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This article is from the Dictionary of North Carolina Biography, 6 volumes, edited by William S. Powell. Copyright ©1979-1996 by the University of North Carolina Press. Used by permission of the publisher. For personal use and not for further distribution. Please submit permission requests for other use directly to the publisher.

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Newton, George

by Bertha Freeman, 1991

December 1765–4 Dec. 1840

George Newton, educator and Presbyterian minister, was the youngest of seven children of Ebenezer Newton and his wife of Shrewbury District, York, Pa. The family moved to North Carolina before the American Revolution and on 10 Jan. 1774 sold some land in Mecklenburg County. In 1778 George Newton took an oath "to bear faithfull and true allegiance to the State of North Carolina." There is some evidence to suggest that he also served in the war.

Because of the destruction of local records, little is known of Newton until 1797. In the autumn of that year he arrived in the newly chartered town of Asheville to begin a classical school for boys, with which he was associated until 1814. His school came to be highly regarded, and it attracted pupils from several adjacent states. Named Union Hill, it was chartered by the General Assembly in 1805. In 1809, when it occupied a new brick building, its name was changed by legislative act to Newton Academy. An early effort to establish a female seminary with funds coming from a lottery was not successful. Among Newton's students were David Lowry Swain, governor and president of The University of North Carolina; B. F. Perry, governor of South Carolina; Waddy Thompson, of South Carolina, congressman and minister to Mexico; and numerous other state and local officials.

The academy building was also the site of religious services on Sunday, with Newton officiating. He was only a licentiate when he began his teaching career, but when local congregations were organized by visiting missionaries in 1794, he received a call to become the pastor of churches at Swannanoa, Bee Tree, Reems Creek, and Asheville. He was readily ordained after preaching a prepared sermon on a stated passage of Scripture and passing an examination on the chronology, history, and government of the Presbyterian church. Traveling on foot and on horseback, he kept a schedule of services at the various places, but two or three Sunday afternoons each month were reserved for worship at the academy building by his largest congregation.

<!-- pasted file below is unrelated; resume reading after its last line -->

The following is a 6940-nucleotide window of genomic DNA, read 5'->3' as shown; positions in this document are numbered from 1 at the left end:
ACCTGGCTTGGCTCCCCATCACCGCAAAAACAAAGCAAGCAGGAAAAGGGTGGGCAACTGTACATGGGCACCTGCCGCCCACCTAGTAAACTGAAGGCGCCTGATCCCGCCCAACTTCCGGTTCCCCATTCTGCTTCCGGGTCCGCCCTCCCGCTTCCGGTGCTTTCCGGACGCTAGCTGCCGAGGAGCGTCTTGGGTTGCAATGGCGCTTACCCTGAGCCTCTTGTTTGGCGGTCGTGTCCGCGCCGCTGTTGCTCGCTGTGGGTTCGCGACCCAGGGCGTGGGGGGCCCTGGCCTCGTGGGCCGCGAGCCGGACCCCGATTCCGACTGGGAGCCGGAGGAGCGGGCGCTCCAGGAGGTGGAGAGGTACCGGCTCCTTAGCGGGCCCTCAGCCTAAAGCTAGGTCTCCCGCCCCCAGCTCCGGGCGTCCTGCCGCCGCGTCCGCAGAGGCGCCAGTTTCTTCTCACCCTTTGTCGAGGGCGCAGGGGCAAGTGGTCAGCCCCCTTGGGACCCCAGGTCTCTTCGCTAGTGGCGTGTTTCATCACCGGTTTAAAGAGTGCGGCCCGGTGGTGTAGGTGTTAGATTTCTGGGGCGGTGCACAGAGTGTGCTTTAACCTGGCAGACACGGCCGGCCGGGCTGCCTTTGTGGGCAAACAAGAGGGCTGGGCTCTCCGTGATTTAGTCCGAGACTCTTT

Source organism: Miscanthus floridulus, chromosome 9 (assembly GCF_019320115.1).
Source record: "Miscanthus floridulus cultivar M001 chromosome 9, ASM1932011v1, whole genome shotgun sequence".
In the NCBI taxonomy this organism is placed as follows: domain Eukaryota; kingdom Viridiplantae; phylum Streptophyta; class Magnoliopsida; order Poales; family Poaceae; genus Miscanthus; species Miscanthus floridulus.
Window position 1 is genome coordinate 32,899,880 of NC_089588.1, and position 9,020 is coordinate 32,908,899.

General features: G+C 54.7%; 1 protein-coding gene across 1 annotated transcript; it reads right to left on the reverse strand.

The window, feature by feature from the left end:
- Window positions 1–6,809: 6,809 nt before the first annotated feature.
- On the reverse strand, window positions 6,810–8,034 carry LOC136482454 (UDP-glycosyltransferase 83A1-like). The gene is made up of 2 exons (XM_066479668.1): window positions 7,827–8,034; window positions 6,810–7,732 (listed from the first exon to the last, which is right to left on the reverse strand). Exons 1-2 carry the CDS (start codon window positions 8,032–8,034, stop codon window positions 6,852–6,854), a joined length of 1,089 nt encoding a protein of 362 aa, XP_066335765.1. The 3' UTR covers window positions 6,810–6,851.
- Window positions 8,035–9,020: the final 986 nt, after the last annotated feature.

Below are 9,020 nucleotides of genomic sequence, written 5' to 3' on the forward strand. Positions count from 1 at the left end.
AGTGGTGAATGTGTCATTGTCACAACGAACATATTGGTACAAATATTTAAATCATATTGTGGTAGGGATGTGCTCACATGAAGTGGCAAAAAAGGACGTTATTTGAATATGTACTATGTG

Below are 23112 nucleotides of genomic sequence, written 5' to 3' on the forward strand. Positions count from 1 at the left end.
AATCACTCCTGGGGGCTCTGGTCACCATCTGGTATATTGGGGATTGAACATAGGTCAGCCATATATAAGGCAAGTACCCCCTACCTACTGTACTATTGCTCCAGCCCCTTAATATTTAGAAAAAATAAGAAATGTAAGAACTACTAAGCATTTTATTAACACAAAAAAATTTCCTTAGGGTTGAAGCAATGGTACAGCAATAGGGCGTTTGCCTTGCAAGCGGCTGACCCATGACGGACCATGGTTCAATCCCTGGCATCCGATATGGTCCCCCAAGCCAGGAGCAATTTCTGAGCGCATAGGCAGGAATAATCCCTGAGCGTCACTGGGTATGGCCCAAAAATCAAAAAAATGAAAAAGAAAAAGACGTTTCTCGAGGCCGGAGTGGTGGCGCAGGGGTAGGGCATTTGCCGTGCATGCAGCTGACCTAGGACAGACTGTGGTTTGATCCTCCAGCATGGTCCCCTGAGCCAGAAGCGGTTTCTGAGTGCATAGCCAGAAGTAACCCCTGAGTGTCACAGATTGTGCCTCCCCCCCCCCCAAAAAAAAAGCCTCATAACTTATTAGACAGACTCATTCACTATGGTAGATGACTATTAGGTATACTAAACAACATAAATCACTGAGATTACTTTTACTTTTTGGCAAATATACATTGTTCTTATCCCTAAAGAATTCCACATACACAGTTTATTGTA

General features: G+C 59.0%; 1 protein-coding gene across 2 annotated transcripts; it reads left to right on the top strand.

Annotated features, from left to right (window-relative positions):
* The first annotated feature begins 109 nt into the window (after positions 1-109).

Late in 1813 or early the following year, Newton consented to go to Bedford County, Tenn. There he generally repeated the process that he had followed in North Carolina, operating schools and nurturing Presbyterian congregations. His Mount Reserve Academy (later called Bethsalem Academy) was the first-known school in the new county. Having established several schools and Presbyterian congregations, Newton moved to Shelbyville, Tenn., where he spent the final years of his life.

Newton's first wife, Mary McCall (or McCaule), whom he married in Orange County, N.C., in 1794, died in 1828. His second wife, Ann, died on 5 July 1831. Sometime before December 1833 he married Helen M., who survived him. His children, all by his first wife, were william, Jane McCall, John, Ebenezer James, Alexander, and Elizabeth.

A portrait of Newton, painted by his great-grand-daughter, was unveiled at the Newton School in Asheville, site of the old Newton Academy, on 14 Apr. 1954.


Asheville Citizen, 11, 14 Apr. 1954.

Daniel K. Bennett, Chronology of North Carolina (1858).

Ora Blackmun, A Spire in the Mountains (1970). (accessed September 29, 2014).

Foster A. Sondley, A History of Buncombe County, 2 vols. (1930).

Foster A. Sondley and T. F. Davidson, Asheville and Buncombe County (1921). (accessed September 29, 2014).

Additional Resources:

"Newton Academy." N.C. Highway Historical Marker P-18, N.C. Office of Archives & History. (accessed September 29, 2014).